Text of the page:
PPPRA cuts petrol imports by 50%, scarcity worsens

25 March 2015, Abuja – Three ur days to the presidential election, long queues of motorists resurfaced in the few filling stations that had petrol to sell in Lagos and Abuja on Tuesday as importers of the product were said to be handicapped by the delay in the payment of their subsidy arrears.

Farouk Ahmed, Executive Secretary, PPPRA

Farouk Ahmed, Executive Secretary, PPPRA

It was gathered that the marketers were holding on for the payment of the balance of their subsidy arrears though the Federal Government recently issued N100bn sovereign debit notes to them out of N185bn owed them.

Our correspondent learnt that the Petroleum Products Pricing Regulatory Agency had cut by half the import allocation permits for petrol from three million metric tonnes in the first quarter to 1.5 million metric tonnes in the second quarter.

The marketing companies were said to have demanded lower allocations due to rising import costs and subsidy arrears. The number of import permits was reduced from 42 in previous quarters to 36 for the second quarter of the year.

The few filling stations on the Apapa-Oshodi Expressway and the Lagos-Ibadan Expressway that had the product to sell on Tuesday had long queues of motorists.

According to an industry source, the marketers are trying to force the government to pay the subsidy arrears before the elections by reducing the volume of import of the product as they are not sure what fate will befall them after the polls.

The Executive Secretary, Depot and Petroleum Products Marketers Association, Mr. Olufemi Adewole, who spoke from Abuja, confirmed that the government had paid the some of the marketers part of the subsidy arrears.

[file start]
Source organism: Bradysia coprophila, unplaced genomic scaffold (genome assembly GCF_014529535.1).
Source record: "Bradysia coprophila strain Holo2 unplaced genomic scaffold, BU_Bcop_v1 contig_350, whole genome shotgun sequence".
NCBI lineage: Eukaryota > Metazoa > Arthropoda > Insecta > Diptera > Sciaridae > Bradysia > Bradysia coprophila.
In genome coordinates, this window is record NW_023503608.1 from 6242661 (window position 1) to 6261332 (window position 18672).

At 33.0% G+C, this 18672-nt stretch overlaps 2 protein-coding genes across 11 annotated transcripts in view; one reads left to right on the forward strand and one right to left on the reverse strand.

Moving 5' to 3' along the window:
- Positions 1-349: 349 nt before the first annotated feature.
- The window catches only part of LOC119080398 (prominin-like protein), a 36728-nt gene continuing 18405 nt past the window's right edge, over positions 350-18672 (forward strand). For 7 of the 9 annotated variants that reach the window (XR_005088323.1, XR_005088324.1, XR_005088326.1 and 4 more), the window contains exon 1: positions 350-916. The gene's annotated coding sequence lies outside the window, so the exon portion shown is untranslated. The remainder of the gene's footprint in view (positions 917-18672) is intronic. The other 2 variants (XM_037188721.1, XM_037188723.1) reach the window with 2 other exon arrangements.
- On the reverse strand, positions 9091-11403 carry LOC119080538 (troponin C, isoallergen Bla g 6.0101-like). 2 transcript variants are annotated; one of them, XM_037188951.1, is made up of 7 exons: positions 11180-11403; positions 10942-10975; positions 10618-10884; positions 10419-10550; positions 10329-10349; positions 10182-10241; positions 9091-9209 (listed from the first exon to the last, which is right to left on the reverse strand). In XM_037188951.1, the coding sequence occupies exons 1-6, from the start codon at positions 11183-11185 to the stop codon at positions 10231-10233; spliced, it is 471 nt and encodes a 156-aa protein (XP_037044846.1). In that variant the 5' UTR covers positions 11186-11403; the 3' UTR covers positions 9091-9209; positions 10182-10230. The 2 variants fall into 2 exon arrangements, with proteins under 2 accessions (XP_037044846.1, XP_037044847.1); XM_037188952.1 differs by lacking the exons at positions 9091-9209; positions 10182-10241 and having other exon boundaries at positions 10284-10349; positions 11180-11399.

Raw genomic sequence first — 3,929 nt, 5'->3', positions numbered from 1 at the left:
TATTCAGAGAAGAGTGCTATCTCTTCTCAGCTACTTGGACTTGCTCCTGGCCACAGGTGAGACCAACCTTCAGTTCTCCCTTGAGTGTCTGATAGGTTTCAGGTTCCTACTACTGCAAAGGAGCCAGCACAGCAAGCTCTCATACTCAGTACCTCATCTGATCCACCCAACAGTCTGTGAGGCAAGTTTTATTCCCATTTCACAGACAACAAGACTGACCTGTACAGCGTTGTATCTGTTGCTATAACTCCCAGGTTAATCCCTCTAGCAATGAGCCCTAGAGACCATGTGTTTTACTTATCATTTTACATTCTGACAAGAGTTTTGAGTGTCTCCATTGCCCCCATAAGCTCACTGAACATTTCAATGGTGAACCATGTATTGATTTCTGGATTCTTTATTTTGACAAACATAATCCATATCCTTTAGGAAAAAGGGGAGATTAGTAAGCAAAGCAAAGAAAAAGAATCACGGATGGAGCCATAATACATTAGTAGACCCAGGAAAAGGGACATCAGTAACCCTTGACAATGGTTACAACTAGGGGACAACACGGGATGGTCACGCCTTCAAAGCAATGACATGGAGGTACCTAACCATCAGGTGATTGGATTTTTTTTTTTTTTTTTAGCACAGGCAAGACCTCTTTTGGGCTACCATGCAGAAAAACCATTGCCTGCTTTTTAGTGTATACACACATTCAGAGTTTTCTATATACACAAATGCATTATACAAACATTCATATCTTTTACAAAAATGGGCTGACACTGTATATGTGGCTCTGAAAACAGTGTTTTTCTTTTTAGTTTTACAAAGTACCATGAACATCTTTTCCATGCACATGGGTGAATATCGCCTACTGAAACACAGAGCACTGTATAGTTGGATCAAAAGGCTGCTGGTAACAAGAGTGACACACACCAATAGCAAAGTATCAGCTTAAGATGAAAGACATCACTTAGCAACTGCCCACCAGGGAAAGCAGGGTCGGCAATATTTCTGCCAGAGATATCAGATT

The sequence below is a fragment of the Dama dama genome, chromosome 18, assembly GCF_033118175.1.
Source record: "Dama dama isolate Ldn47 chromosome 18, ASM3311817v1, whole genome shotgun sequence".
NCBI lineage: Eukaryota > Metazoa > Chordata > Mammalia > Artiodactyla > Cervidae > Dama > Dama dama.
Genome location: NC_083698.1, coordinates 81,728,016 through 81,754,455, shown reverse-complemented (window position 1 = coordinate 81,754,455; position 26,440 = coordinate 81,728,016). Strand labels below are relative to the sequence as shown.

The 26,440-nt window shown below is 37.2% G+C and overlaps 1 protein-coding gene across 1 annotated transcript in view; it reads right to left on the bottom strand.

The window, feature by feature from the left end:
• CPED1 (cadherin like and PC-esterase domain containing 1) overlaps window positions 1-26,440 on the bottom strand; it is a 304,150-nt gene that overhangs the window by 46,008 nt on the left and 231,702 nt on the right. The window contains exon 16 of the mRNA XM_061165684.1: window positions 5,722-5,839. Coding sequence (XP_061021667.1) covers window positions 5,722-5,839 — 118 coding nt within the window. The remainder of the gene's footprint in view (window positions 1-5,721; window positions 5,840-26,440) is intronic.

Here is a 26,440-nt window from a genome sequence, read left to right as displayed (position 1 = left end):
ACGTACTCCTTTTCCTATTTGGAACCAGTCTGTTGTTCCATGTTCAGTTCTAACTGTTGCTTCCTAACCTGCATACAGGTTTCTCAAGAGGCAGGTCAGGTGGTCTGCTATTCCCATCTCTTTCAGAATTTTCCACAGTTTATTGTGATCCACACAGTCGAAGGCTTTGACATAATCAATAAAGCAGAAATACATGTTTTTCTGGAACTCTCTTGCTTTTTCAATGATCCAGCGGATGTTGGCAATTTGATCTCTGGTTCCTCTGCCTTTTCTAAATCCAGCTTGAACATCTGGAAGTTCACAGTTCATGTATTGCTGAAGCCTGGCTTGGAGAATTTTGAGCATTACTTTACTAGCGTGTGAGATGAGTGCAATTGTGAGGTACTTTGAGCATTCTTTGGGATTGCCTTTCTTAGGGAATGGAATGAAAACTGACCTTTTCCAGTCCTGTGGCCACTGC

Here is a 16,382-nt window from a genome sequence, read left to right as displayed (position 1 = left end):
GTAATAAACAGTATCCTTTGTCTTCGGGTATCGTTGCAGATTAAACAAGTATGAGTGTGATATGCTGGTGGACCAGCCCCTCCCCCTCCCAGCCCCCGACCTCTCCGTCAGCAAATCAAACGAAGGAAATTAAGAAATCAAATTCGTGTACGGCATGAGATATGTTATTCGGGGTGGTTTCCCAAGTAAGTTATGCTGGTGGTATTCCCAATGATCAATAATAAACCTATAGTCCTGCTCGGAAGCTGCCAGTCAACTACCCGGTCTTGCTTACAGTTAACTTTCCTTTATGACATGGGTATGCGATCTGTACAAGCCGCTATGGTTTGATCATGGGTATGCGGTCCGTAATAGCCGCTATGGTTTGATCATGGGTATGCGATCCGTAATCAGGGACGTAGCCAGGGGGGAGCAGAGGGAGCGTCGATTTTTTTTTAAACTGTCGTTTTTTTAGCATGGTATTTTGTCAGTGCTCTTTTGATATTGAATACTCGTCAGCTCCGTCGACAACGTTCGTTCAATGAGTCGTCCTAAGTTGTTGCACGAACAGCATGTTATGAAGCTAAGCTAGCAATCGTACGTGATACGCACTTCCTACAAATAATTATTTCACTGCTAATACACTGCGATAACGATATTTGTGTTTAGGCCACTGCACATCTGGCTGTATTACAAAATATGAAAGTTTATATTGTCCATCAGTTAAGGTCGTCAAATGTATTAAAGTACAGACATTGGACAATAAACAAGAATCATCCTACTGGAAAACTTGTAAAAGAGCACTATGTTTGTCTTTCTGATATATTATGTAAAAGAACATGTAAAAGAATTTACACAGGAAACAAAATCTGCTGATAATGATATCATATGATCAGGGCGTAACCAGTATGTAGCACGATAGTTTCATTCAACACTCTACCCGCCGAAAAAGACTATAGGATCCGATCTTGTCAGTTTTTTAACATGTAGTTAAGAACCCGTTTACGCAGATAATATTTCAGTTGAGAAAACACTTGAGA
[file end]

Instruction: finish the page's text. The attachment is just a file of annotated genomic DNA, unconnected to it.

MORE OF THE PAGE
He said, “From our end, what they are owing us is more than what was being owed before. But as long as the government is paying and the banks are supporting us, because the money doesn’t belong to us, there will continue to be products. Right now, there is no cause for alarm.

“Even though there are queues here and there, the explanation we got was that the trucks they sent from Lagos probably had not got here (Abuja).

“On our own side, there is no cause for alarm. We are loading; we are bringing in cargoes and people should keep buying their products normally. The trucks that we sent to Abuja, some have arrived, while some have not. There is no cause for people to panic-buy,” Adewole said.

The Head of Energy Research, Ecobank Capital, Mr. Dolapo Oni, said, “It is still the same issue. The marketers have received Sovereign Debt Notes for the N100bn paid recently but not yet cash. Banks are not eager to extend trade lines to them as most of them are unable to trade out the products through their retail outlets and really depend on the subsidy payment.

“So, a lot of the marketers are not able to still import.”

The Head, Corporate Services, PPPRA, Mr. Lanre Oladele, said in a telephone interview with our correspondent that what was seen in Abuja was “a semblance of scarcity that is artificial.”

He said, “The major problem in Abuja is that some people are hooked on to specific stations. Also, this is election week and more people are buying the products because they want to go home and vote.

“As far as we are concerned, we have done our due diligence by giving them allocation. We gave them first quarter allocation; we gave them supplementary allocation. Now, we have given them second quarter allocation in March. The PPPRA is aware that the Ministry of Finance has paid the marketers.”

Oladele could, however, not confirm the reduction in import allocations


– Punch

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